As you can see from the above chart, with mid-range redemptions, it is usually possible to get 1.67 cents per point value, or better. This doesn’t even include the added value of the $25 airline credit per trip.
Since flight awards usually offer 1.67 cents per point or more value, and other travel rewards offer 1.5 cents per point value, let’s conservatively value FlexPoints at just 1.5 cents each.
Given this conservative value of 1.5 cents per point, let’s look again at the Gold card’s bonus categories:
- 3X Restaurants = 3 x 1.5 = 4.5% rebate towards travel
- 2X Gas Stations = 2 x 1.5 = 3% rebate towards travel
- 2X Airlines= 2 x 1.5 = 3% rebate towards travel
- 1X All Other= 1 x 1.5 = 1.5% rebate towards travel
Many other cards offer better value for gas station purchases (found here). And, many offer equal or better value for airline purchases (found here). However, the FlexPerks Gold Amex is the only card that consistently offers better than 3% value for restaurant purchases (found here) unless you count the US Bank Cash+ card which offers 5% cash back at fast food restaurants only.
There are, though, some cards that sometimes offer better value at restaurants. For example, the Discover It card offered 5% cash back at restaurants April through June this year:
And, the Chase Freedom card will offer 5X points between July and September:
It is also the case that credit card companies often have targeted offers for cardmembers in which they give bonus points for certain categories of purchases. Restaurants tend to be a popular option.
Compared to the US Bank FlexPerks Travel Rewards Visa
US Bank continues to offer the Visa version of their FlexPerks Travel Rewards card. I happen to really like the Visa version. Let’s compare the two cards:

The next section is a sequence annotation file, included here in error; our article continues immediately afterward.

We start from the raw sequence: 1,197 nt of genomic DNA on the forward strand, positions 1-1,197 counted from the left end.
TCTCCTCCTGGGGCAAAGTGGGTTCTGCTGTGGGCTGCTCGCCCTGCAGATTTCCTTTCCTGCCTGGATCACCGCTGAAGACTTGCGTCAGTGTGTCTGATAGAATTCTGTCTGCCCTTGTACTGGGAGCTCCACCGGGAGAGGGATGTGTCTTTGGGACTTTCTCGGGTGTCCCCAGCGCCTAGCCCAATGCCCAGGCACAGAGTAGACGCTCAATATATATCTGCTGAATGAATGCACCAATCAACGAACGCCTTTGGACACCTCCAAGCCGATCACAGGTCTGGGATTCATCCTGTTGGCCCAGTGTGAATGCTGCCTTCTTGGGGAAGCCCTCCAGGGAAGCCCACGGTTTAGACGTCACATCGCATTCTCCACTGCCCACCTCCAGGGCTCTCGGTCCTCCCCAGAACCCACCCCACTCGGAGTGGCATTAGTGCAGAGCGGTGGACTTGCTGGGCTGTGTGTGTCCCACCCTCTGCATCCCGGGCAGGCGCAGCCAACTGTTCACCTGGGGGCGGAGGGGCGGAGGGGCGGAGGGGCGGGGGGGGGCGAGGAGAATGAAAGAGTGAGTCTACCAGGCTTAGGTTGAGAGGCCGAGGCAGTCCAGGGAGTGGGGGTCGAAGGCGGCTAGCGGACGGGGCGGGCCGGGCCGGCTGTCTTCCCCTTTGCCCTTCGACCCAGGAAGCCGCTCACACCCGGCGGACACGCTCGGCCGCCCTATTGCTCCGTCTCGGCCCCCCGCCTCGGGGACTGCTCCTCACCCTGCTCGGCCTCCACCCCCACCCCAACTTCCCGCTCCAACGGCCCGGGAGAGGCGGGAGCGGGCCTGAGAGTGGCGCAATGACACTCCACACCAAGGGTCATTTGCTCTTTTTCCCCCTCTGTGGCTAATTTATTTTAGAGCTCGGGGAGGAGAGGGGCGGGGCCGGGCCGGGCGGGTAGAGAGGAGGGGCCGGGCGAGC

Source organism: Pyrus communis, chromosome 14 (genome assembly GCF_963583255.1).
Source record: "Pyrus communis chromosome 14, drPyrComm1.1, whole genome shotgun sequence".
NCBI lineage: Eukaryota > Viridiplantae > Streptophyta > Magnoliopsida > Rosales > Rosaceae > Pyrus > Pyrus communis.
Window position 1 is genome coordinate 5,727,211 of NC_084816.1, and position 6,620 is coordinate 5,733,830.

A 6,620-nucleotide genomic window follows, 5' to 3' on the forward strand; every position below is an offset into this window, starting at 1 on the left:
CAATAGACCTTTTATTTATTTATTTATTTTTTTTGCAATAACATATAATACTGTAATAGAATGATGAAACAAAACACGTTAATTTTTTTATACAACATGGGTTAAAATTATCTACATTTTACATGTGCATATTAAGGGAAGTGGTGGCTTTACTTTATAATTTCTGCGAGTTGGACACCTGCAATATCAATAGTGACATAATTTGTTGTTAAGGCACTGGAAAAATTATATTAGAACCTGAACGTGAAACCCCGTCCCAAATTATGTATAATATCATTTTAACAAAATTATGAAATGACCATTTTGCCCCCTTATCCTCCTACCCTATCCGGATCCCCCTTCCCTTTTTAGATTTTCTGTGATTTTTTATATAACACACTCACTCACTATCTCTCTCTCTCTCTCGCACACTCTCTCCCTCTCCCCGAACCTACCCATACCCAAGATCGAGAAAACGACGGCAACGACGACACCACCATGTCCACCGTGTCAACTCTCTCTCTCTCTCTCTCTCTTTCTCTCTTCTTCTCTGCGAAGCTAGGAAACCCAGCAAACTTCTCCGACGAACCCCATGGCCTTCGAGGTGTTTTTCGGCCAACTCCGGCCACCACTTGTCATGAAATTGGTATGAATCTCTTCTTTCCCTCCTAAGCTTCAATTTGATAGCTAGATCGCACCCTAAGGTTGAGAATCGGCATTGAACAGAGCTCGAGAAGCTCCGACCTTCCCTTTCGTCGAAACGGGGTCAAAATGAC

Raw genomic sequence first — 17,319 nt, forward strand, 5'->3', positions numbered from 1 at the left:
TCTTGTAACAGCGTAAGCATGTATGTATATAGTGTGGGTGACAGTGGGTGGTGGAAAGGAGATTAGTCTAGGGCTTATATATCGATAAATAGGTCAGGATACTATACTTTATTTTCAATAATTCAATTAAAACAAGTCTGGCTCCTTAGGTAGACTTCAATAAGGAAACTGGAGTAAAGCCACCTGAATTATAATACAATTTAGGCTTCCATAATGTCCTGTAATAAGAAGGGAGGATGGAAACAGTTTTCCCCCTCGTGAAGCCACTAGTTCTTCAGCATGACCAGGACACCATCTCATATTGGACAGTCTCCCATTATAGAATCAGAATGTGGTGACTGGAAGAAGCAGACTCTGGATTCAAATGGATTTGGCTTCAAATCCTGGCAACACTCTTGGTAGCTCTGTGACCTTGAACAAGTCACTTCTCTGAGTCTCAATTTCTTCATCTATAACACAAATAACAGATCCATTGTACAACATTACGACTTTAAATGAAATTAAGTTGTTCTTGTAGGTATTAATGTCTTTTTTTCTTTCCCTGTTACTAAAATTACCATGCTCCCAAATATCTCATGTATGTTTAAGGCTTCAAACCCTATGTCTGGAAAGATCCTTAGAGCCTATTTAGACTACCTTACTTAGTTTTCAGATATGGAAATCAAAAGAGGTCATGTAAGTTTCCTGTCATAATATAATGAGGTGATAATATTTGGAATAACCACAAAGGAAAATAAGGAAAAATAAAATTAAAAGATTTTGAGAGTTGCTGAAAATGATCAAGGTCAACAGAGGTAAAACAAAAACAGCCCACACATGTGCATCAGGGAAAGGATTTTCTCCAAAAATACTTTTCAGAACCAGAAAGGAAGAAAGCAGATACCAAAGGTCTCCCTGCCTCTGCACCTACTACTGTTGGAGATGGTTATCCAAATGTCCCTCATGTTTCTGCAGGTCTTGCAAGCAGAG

|FlexPerks Gold Amex
|FlexPerks Travel Rewards Visa
|$49 (waived first year)
|30K after $2K spend
|20K after $3.5K spend
|3X Restaurants; 2X Gas Stations and Airlines
|2X cell phone; 3X charity. 2X gas, grocery, or airline purchases (whichever is most each month)
|Big Spend Bonus
|3,500 bonus points with $24K spend per cardmember year
|One time Global Entry rebate
|12 Gogo in-flight wifi passes per year
The Amex Gold card has a better signup bonus, a better restaurant category bonus, and the one-time Global Entry (or TSA PreCheck) rebate. The Visa card includes a lower annual fee, a 3X charity category bonus, a big spend bonus, and free in-flight wifi passes. Overall, in my opinion, the Visa card is way better than the new Amex card. The only exception would be for those who spend heavily at restaurants.
The new FlexPerks Gold Amex is a good card to have and hold for anyone who spends heavily on restaurant purchases, but the old Visa FlexPerks card is a better bet for most others. If you’re simply looking for a one time signup bonus (and plan to cancel or downgrade to a fee card after a year), then the Amex card is a very good choice.
Personally, even though I do spend a lot at restaurants, I don’t think the incremental value from this card (vs. others in my wallet) warrants adding another card to the mix.